- This book will be the most up-to-date compilation of different perspectives on entrepreneurship.
- The authors are highly respected in the field, either as scholars or practitioners and have interacted before on this topic either as co-authors on papers or as conference discussants
- The research provides historical information as well as the latest data on entrepreneurship
- The book focuses on "emerging domestic markets" which encompasses minorities, women, and low-income communities
|Series:||The Milken Institute Series on Financial Innovation and Economic Growth , #7|
|Edition description:||Softcover reprint of hardcover 1st ed. 2008|
|Product dimensions:||6.10(w) x 9.25(h) x 0.01(d)|
About the Author
Alethea Abuyuan is a Research Analyst for Energy and the Environment under the Capital Studies Group. Her primary assignments at MI involve the SAVE Initiative (Strategic Action Volunteer Effort), which aims to apply innovative environmental finance tools and techniques in the fields of climate change and alternative energy. She is also involved in economic development finance for emerging domestic markets (i.e. low-/ middle-income and minority communities), entrepreneurial finance, and mission-related investing/strategic philanthropy. Dr. Abuyuan is a recent graduate of the School of Policy, Planning, and Development at the University of Southern California (USC), where her doctoral research focused on environmental policy, international development, and the non-profit sector. She also holds a Bachelor's degree in Sociology from the University of the Philippines and a Master's degree in Environmental Policy and Management from Yale University.
James Barth, Ph.D., Senior Fellow, Milken Institute, and Lowder Eminent Scholar in Finance at Auburn University. Barth’s research has focused on financial institutions and capital markets, both domestic and global, with special emphasis on regulatory issues. Most recently, he served as leader of an international team advising the People’s Bank of China on banking reform, co-authored Rethinking Bank Regulation: Till Angels Govern, Cambridge University Press, 2006, and is the overseas associate editor of China’s The Banker.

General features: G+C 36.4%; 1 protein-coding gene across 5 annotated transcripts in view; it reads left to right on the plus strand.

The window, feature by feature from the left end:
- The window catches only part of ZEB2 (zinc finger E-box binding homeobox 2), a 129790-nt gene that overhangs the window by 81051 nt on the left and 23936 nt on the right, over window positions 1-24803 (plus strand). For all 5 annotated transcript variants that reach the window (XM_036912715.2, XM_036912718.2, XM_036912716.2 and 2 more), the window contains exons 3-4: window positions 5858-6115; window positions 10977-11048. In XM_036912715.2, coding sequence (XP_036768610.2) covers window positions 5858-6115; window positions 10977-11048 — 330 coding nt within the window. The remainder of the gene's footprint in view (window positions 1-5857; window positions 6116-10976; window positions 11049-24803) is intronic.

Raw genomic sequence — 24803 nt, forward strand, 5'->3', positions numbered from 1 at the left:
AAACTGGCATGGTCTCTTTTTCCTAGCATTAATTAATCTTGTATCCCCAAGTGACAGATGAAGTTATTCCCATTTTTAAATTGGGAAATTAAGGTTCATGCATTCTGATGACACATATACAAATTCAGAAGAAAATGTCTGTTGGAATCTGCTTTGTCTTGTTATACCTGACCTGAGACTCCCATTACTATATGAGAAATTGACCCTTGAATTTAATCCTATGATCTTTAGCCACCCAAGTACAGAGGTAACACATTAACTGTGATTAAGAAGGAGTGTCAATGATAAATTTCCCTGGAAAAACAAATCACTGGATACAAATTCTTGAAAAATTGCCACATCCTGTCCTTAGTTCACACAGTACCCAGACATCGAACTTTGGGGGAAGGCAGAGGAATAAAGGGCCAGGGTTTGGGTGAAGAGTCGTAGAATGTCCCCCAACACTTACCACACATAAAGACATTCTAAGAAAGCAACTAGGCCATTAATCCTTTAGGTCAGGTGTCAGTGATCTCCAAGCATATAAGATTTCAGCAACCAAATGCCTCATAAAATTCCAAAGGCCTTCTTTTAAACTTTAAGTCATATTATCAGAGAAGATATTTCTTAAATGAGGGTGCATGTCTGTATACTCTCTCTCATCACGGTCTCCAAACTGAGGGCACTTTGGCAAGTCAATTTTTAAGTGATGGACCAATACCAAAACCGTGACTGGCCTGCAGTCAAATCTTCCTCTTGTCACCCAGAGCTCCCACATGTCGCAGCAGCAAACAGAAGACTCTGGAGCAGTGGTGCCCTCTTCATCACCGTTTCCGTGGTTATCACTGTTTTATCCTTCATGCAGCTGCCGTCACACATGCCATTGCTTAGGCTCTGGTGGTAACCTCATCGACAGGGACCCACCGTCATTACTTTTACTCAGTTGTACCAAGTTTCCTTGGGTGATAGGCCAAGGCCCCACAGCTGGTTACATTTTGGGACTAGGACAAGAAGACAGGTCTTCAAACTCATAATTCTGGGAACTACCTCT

Glenn Yago is Director of Capital Studies at the Milken Institute. He specializes in financial innovations, financial institutions and capital markets, and has extensively analyzed public policy relating to job creation and capital formation.Before coming to the Institute, Yago was Director of the Center for Capital Studies in New York, which he founded in 1992 to develop insight into the process of capital access and ownership change. He was a faculty member of the City University of New York Graduate Center Ph.D. Program in Economics, and a Senior Research Associate at the Center for the Study of Business Government at Baruch CollegeCity University of New York.
Betsy Zeidman is Director of the Center for Emerging Domestic Markets (CEDM) at the Milken Institute. CEDM aims to increase the flow of capital to America’s emerging entrepreneurs and communities through its research and information network, educational center and financial innovations laboratory. She manages the Center’s activity in such areas as strategic philanthropy, mission-related investing, corporate governance and environmental finance. In this position, Zeidman works with foundations, governments, institutional and individual investors, entrepreneurs and policy makers. She authors articles and research reports, and speaks frequently at conferences and to the media.
Table of ContentsEntrepreneurship in Low and Moderate Income Communities.- Alleviating the Lagging Performance of Economically Depressed Communities and Regions.- State of Literature on Small- to Medium-Sized Enterprises and Entrepreneurship in Low-Income Communities.- On Government Intervention in the Small-Firm Credit Market and Economic Performance.- Stumbling Blocks to Entrepreneurship in Low- and Moderate-Income Communities.- The Role of Morris Plan Lending Institutions in Expanding Consumer Microcredit in the United States.- Policies to Expand Minority Entrepreneurship: Closing Comments.